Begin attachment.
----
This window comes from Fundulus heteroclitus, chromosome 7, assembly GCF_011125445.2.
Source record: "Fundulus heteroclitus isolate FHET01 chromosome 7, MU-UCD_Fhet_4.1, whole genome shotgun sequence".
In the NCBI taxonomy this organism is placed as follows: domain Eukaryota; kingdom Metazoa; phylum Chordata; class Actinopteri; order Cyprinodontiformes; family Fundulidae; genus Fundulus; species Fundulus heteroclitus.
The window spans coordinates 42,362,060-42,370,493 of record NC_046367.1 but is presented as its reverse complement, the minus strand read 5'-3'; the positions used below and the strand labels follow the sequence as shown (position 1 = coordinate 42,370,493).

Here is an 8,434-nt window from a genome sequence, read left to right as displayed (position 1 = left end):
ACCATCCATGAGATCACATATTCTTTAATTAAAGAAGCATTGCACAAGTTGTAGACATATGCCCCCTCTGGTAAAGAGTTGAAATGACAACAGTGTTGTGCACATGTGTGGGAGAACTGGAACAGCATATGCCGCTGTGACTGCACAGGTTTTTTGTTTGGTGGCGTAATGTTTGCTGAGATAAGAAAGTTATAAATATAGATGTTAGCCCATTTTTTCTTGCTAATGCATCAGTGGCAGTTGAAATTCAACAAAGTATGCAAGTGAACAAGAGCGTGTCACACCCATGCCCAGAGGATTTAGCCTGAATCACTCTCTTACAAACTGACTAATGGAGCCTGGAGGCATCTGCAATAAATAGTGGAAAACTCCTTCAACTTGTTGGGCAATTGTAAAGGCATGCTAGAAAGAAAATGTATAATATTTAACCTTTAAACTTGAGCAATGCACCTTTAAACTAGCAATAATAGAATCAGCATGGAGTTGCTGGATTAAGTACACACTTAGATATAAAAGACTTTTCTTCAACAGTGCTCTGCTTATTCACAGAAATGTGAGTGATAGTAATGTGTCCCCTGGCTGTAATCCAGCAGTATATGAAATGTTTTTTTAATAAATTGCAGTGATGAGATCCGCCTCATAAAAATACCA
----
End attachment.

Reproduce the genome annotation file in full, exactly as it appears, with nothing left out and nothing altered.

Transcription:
This window comes from Fundulus heteroclitus, chromosome 7, assembly GCF_011125445.2.
Source record: "Fundulus heteroclitus isolate FHET01 chromosome 7, MU-UCD_Fhet_4.1, whole genome shotgun sequence".
In the NCBI taxonomy this organism is placed as follows: domain Eukaryota; kingdom Metazoa; phylum Chordata; class Actinopteri; order Cyprinodontiformes; family Fundulidae; genus Fundulus; species Fundulus heteroclitus.
The window spans coordinates 42,362,060-42,370,493 of record NC_046367.1 but is presented as its reverse complement, the minus strand read 5'-3'; the positions used below and the strand labels follow the sequence as shown (position 1 = coordinate 42,370,493).

Here is an 8,434-nt window from a genome sequence, read left to right as displayed (position 1 = left end):
ACCATCCATGAGATCACATATTCTTTAATTAAAGAAGCATTGCACAAGTTGTAGACATATGCCCCCTCTGGTAAAGAGTTGAAATGACAACAGTGTTGTGCACATGTGTGGGAGAACTGGAACAGCATATGCCGCTGTGACTGCACAGGTTTTTTGTTTGGTGGCGTAATGTTTGCTGAGATAAGAAAGTTATAAATATAGATGTTAGCCCATTTTTTCTTGCTAATGCATCAGTGGCAGTTGAAATTCAACAAAGTATGCAAGTGAACAAGAGCGTGTCACACCCATGCCCAGAGGATTTAGCCTGAATCACTCTCTTACAAACTGACTAATGGAGCCTGGAGGCATCTGCAATAAATAGTGGAAAACTCCTTCAACTTGTTGGGCAATTGTAAAGGCATGCTAGAAAGAAAATGTATAATATTTAACCTTTAAACTTGAGCAATGCACCTTTAAACTAGCAATAATAGAATCAGCATGGAGTTGCTGGATTAAGTACACACTTAGATATAAAAGACTTTTCTTCAACAGTGCTCTGCTTATTCACAGAAATGTGAGTGATAGTAATGTGTCCCCTGGCTGTAATCCAGCAGTATATGAAATGTTTTTTTAATAAATTGCAGTGATGAGATCCGCCTCATAAAAATACCA